It doesn’t matter how one gets to the NHL, some say, it’s just important that one gets there.
In the case of Richard Panik, he is almost sure to wholeheartedly agree.
With the team announcing Monday that forward Ryan Malone has been placed on Injured Reserve due to a lower body injury, the Tampa Bay Lightning recalled Panik from the Syracuse Crunch of the American Hockey League to fill a spot in the lineup, as injuries to the Bolts begin to surface just 11 games into the season.
Panik has recorded 21 goals and 35 points in 43 games this season for the Crunch, but at 6-foot-1, 208 pounds, he also brings size and grit that the Lightning could use with Malone out of the lineup, especially as the team looks to reverse a recent losing trend that after Sunday’s 5-1 loss to the New York Rangers, has now reached four games.
That may sound like some daunting circumstances under which to come in and perform for the 22-year-old native of Martin, Slovakia, but nonetheless, the opportunity to play in the NHL is one that Panik will undoubtedly embrace.
Drafted in the second round of the 2009 NHL Entry Draft, Panik made the choice to leave his native home and ply his skills in Canada’s Ontario Hockey League in 2009-10, appearing in 33 games for the Windsor Spitfires before being sent to the Belleville Bulls in a trade, after which he played in 27 games with his new club.
“It was tough my first year,” Panik said. “A lot of it was getting used to the North American game and being comfortable in the locker room, with your teammates, and learning English. Then I got traded.”
Panik, thinking back, said that at the time he was often homesick and questioned his future in hockey.
But after excelling with the Bulls in the second half of that same season, he attracted the eye of the team’s top-minor league affiliate at the time, the Norfolk Admirals of the American Hockey League, who gave him a chance to play in five games, in which he recorded one assist.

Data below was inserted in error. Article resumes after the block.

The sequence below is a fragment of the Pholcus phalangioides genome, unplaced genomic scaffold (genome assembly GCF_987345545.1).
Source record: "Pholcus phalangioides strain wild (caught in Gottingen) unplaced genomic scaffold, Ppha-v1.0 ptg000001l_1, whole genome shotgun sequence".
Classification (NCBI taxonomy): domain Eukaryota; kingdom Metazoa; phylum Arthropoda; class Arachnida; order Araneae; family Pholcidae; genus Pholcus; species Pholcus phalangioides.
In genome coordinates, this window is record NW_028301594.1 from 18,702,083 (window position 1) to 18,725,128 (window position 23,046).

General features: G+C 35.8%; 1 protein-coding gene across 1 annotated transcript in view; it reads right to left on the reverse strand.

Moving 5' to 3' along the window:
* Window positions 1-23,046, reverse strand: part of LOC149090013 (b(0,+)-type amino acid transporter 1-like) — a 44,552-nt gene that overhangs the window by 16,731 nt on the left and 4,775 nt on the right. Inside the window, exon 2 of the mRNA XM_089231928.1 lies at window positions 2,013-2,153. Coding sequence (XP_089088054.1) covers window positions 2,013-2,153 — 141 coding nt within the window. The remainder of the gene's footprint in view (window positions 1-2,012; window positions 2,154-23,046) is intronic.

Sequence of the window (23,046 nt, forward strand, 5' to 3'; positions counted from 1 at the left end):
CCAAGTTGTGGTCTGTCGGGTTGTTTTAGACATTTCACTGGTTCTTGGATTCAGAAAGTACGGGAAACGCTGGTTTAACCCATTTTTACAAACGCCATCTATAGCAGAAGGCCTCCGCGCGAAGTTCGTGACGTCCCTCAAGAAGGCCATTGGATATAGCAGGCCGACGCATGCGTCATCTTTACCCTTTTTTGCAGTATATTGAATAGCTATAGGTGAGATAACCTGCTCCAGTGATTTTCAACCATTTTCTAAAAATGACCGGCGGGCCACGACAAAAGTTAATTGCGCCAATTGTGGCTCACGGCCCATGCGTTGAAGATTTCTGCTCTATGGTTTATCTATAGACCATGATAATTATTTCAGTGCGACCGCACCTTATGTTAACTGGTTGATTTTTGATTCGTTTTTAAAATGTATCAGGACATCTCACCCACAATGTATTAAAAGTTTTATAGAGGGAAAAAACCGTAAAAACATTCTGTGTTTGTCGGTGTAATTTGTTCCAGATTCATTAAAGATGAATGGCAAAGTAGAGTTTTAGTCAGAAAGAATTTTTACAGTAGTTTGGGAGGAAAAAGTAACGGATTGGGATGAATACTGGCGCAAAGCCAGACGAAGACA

Back in juniors to start the 2010-11 season, Panik again was traded for a second time, this time from Belleville to the Guelph Storm.
Although it was difficult going from team to team, Panik experienced playing within a lot of different systems, and in a lot of situations.
He finally cracked the professional ranks last season, in 2011-12, registering 19 goals and 41 points in 64 games, helping the Admirals to last spring’s Calder Cup championship.
Panik, though, started the season slow and watched his team perform from high above in the press box as a healthy scratch.
“I really wasn’t playing a lot. I was on the fifth line,” he joked.
Panik seemingly took off, racking up points while skating on one of the league’s most prolific scoring lines.
He even got a big shoutout from Johnson, this season’s second-leading goal scorer in the American League, who said he wasn’t sure if he’s ever played with two linemates as talented as Panik and Palat.
Chock it all up to say that Panik certainly earned his call-up to the big club on Monday, which came just one day after fellow prospect and Crunch teammate Alex Killorn also made his NHL debut and even recorded an assist for his first career NHL point.
“There were many challenges, but I always knew I wanted to play in the NHL.”
And now, following Monday’s call-up, he’ll finally get that chance.
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